The beloved Ford Cortina’s controversial replacement: the Sierra at 40

Of 1.3 million Sierras sold fewer than 3,000 remain. Base models such as this 1.6L were distinctly ordinary, despite Ford’s marketing claims

The almost-base-spec Sierra 1.6L cost £5,552 in 1982

In 1981 Ford announced the imminent demise of the Cortina Mk5 and that its replacement was not only a hatchback, but it would also dispense with the famous brand name that had been a consistent best-seller since 1962. 

The idea of the new Sierra hoping to succeed one of the country’s most popular car names provoked alarm and consternation, even with the promise of a low drag coefficient of 0.34. Fortunately, it became the 10th most popular car sold in the UK, and Sean Greenwood’s 1982 1.6L is as representative of early 1980s life as unwisely adopting a Duran Duran hairstyle

The company had commenced the £660 million “Project Toni” in 1978 and the resulting Sierra debuted on 22 September 1982. Accompanying the launch was a television commercial with a wonderfully over-the-top voiceover promising “Man and machine in perfect harmony”.

Motor Sport wrote “what a very fine family-bus this is”, while the October 1982 edition of Car proclaimed “SIERRA SHOCK! It really is a good car”. Ford at Dagenham’s publicity heavily emphasised the Ghia flagship with its quad headlights, electric windows and central locking. 

Such a magnificent vehicle could only inspire a junior sales executive to work harder to gain the keys to a Ford with plush “Chatsworth” upholstery. Meanwhile,  this distinctly downmarket 1.6L example came with a radio, locking fuel cap, clock, front head restraints, a cigar lighter and split rear seats, which at least differentiated it from the social death of driving the Base model. 

The Sierra's interior loooked radical compared with a late-model Cortina's

The price of the 1.6L was £5,552, £10 less than the equivalent Vauxhall Cavalier Mk2 1.6L (which had front-wheel drive, while Ford persisted with a Cortina-based rear-wheel drive layout), and on 6 November this paper noted that the Sierra was already the country’s eighth best-selling car. 

However,  Autocar believed the main challenge was  “whether it would prove a worthy successor to the extremely popular Cortina, which sold well in spite of – or perhaps because of – its ageing but conventional layout”. 

Aside from its independent rear suspension, there was little in the new Ford’s engineering to surprise the average British motorist, but too many potential buyers muttered the dread term “jelly mould” in reaction to its aerodynamic lines. The BBC Arena documentary The Private Life of the Ford Cortina guest-starred Alexei Sayle as a travelling salesman who lamented: “They are doing away our car for a poxy hatchback – I’m angry.”

A further problem was that Ford dealers offered heavily discounted examples of the Sierra’s predecessor on the same forecourt. The average fleet buyer also preferred a separate boot rather than a hatchback, and Vauxhall wisely marketed a conventional Cavalier saloon in addition to the five-door versions. 

Although the sleek styling was criticised as 'jelly mould' by fans of the square-set Cortina, underneath the Sierra was very similar mechanically to its predecessor

However, when the Mondeo “global car” replaced the Sierra in 1992, British registrations had reached 1,299,993 – but today only 2,946 are believed to remain on the road.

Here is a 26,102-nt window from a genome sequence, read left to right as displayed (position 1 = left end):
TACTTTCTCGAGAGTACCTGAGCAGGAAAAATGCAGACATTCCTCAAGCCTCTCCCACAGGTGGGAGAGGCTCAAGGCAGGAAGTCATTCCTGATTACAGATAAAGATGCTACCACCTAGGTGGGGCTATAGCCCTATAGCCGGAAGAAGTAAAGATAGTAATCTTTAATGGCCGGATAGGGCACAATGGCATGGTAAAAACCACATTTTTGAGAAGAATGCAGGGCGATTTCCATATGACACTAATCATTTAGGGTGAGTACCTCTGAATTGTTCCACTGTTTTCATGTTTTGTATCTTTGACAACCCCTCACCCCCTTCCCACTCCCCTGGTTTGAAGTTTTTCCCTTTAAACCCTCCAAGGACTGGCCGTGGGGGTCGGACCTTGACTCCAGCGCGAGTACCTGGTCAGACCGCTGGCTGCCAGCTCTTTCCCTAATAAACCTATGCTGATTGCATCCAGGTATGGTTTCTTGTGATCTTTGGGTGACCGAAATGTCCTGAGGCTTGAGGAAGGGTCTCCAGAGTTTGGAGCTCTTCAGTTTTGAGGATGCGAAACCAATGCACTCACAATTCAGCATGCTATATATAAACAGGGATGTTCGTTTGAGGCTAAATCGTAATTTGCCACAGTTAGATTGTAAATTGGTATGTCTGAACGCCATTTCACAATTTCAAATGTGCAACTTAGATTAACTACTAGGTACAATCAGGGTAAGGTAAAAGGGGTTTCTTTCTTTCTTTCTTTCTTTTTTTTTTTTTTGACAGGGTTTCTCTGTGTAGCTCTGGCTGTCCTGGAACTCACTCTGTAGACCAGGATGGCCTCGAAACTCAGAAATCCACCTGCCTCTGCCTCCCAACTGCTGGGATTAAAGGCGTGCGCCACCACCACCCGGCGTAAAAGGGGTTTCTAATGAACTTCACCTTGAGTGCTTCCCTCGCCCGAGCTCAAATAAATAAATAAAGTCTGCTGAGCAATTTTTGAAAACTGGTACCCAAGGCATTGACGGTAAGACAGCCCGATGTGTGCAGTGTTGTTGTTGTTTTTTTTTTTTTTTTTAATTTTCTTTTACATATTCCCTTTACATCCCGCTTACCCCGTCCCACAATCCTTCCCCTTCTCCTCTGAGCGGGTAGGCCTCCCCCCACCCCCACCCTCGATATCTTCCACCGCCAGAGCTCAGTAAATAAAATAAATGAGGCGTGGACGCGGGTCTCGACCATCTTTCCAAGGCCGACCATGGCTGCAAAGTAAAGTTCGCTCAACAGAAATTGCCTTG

Sean Greenwood’s Sierra is one of the earliest survivors. He says: “The build date was 27 September 1982 and sales began on 16 October. My car wasn’t registered until February 1983, as it spent some time ping-ponging between two dealerships.”

Greenwood acquired his 1.6L for, as he puts it, “the wear and tear of regular driving, which it has taken like a champ. It is reasonably dynamic on twisty roads and will keep up with modern traffic, too – proving said traffic is made up of three-cylinder econoboxes. 

“It features the ‘launch specification’, which includes the radical features of the original design, which were binned as early as six months into production, including pendulum mirrors, aero wheel covers and a ‘strakeless’ C-pillar. Ford later added strakes following the panic over crosswind stability issues, but mine never got them.” 

In the Ford model heirarchy, the L existed to inspire junior executives to work hard and be rewarded with a top-spec Ghia (behind)

Another attraction for the 1.6 for Greenwood is that ultra-beige paint finish, and he notes, “firstly, it shines beautifully in the sun and secondly, I believe all dealer stock Sierras from the launch were painted in this colour. My Ford is ‘the Salesmen’s Spaceship’ and a reminder that your office’s fleet manager wasn’t prepared to pay out for the five-speed gearbox you saw in the adverts”.

Above all, Greenwood is a devotee of the early Sierra, which he refers to as “that combination of old technology and new ideas for design. It is the idea that a ‘Car of the Future’ can feature sculpted bodywork, ‘honed by the wind’, with recessed headlights and aero wheels while retaining a [by then old-fashioned] brown interior and only a four-speed gearbox”. 

Alternatively, the beige 1.6L is a prime example of “Man and Machine in Perfect Harmony” as the launch advertising put it, even after four decades.

Thanks to: Sean Greenwood 

For new and used buying guides, tips and expert advice, visit our Advice section, or sign up to our newsletter here

To talk all things motoring with the Telegraph Cars team join the Telegraph Motoring Club Facebook group here

A-Z Car Finder